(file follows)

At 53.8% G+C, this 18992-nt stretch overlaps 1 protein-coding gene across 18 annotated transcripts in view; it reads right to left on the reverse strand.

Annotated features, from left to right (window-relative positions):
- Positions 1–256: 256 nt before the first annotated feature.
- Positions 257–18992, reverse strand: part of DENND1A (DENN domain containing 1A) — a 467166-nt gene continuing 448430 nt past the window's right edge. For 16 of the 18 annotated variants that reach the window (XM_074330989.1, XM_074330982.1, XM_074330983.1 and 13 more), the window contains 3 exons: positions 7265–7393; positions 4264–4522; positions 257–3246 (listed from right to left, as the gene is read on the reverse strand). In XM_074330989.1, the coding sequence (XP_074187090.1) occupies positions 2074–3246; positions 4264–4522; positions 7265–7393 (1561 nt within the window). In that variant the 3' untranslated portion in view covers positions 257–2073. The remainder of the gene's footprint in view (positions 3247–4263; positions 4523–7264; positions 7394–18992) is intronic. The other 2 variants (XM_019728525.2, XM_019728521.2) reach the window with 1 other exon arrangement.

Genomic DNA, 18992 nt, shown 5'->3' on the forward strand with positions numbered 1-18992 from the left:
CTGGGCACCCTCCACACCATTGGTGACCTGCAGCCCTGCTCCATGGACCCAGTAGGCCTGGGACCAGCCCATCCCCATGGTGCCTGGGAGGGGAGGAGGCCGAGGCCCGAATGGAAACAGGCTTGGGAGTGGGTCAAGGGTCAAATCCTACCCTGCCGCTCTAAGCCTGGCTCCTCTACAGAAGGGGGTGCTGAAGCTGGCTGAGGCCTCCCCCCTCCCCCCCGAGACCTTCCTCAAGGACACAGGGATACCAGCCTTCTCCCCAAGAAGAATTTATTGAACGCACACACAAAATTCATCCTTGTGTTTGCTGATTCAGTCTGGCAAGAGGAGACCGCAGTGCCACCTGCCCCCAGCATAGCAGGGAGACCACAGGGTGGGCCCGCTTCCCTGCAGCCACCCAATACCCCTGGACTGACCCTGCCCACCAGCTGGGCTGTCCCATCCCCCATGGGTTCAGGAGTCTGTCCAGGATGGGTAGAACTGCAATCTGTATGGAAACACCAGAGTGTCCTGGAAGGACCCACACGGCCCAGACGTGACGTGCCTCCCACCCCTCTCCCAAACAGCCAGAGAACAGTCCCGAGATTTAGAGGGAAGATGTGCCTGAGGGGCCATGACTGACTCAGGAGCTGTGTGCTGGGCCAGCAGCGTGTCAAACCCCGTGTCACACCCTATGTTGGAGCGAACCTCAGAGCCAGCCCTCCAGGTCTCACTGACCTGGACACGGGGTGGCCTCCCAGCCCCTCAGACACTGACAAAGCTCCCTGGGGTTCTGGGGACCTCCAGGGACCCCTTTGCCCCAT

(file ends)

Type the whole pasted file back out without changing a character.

At 53.8% G+C, this 18992-nt stretch overlaps 1 protein-coding gene across 18 annotated transcripts in view; it reads right to left on the reverse strand.

Annotated features, from left to right (window-relative positions):
- Positions 1–256: 256 nt before the first annotated feature.
- Positions 257–18992, reverse strand: part of DENND1A (DENN domain containing 1A) — a 467166-nt gene continuing 448430 nt past the window's right edge. For 16 of the 18 annotated variants that reach the window (XM_074330989.1, XM_074330982.1, XM_074330983.1 and 13 more), the window contains 3 exons: positions 7265–7393; positions 4264–4522; positions 257–3246 (listed from right to left, as the gene is read on the reverse strand). In XM_074330989.1, the coding sequence (XP_074187090.1) occupies positions 2074–3246; positions 4264–4522; positions 7265–7393 (1561 nt within the window). In that variant the 3' untranslated portion in view covers positions 257–2073. The remainder of the gene's footprint in view (positions 3247–4263; positions 4523–7264; positions 7394–18992) is intronic. The other 2 variants (XM_019728525.2, XM_019728521.2) reach the window with 1 other exon arrangement.

Genomic DNA, 18992 nt, shown 5'->3' on the forward strand with positions numbered 1-18992 from the left:
CTGGGCACCCTCCACACCATTGGTGACCTGCAGCCCTGCTCCATGGACCCAGTAGGCCTGGGACCAGCCCATCCCCATGGTGCCTGGGAGGGGAGGAGGCCGAGGCCCGAATGGAAACAGGCTTGGGAGTGGGTCAAGGGTCAAATCCTACCCTGCCGCTCTAAGCCTGGCTCCTCTACAGAAGGGGGTGCTGAAGCTGGCTGAGGCCTCCCCCCTCCCCCCCGAGACCTTCCTCAAGGACACAGGGATACCAGCCTTCTCCCCAAGAAGAATTTATTGAACGCACACACAAAATTCATCCTTGTGTTTGCTGATTCAGTCTGGCAAGAGGAGACCGCAGTGCCACCTGCCCCCAGCATAGCAGGGAGACCACAGGGTGGGCCCGCTTCCCTGCAGCCACCCAATACCCCTGGACTGACCCTGCCCACCAGCTGGGCTGTCCCATCCCCCATGGGTTCAGGAGTCTGTCCAGGATGGGTAGAACTGCAATCTGTATGGAAACACCAGAGTGTCCTGGAAGGACCCACACGGCCCAGACGTGACGTGCCTCCCACCCCTCTCCCAAACAGCCAGAGAACAGTCCCGAGATTTAGAGGGAAGATGTGCCTGAGGGGCCATGACTGACTCAGGAGCTGTGTGCTGGGCCAGCAGCGTGTCAAACCCCGTGTCACACCCTATGTTGGAGCGAACCTCAGAGCCAGCCCTCCAGGTCTCACTGACCTGGACACGGGGTGGCCTCCCAGCCCCTCAGACACTGACAAAGCTCCCTGGGGTTCTGGGGACCTCCAGGGACCCCTTTGCCCCAT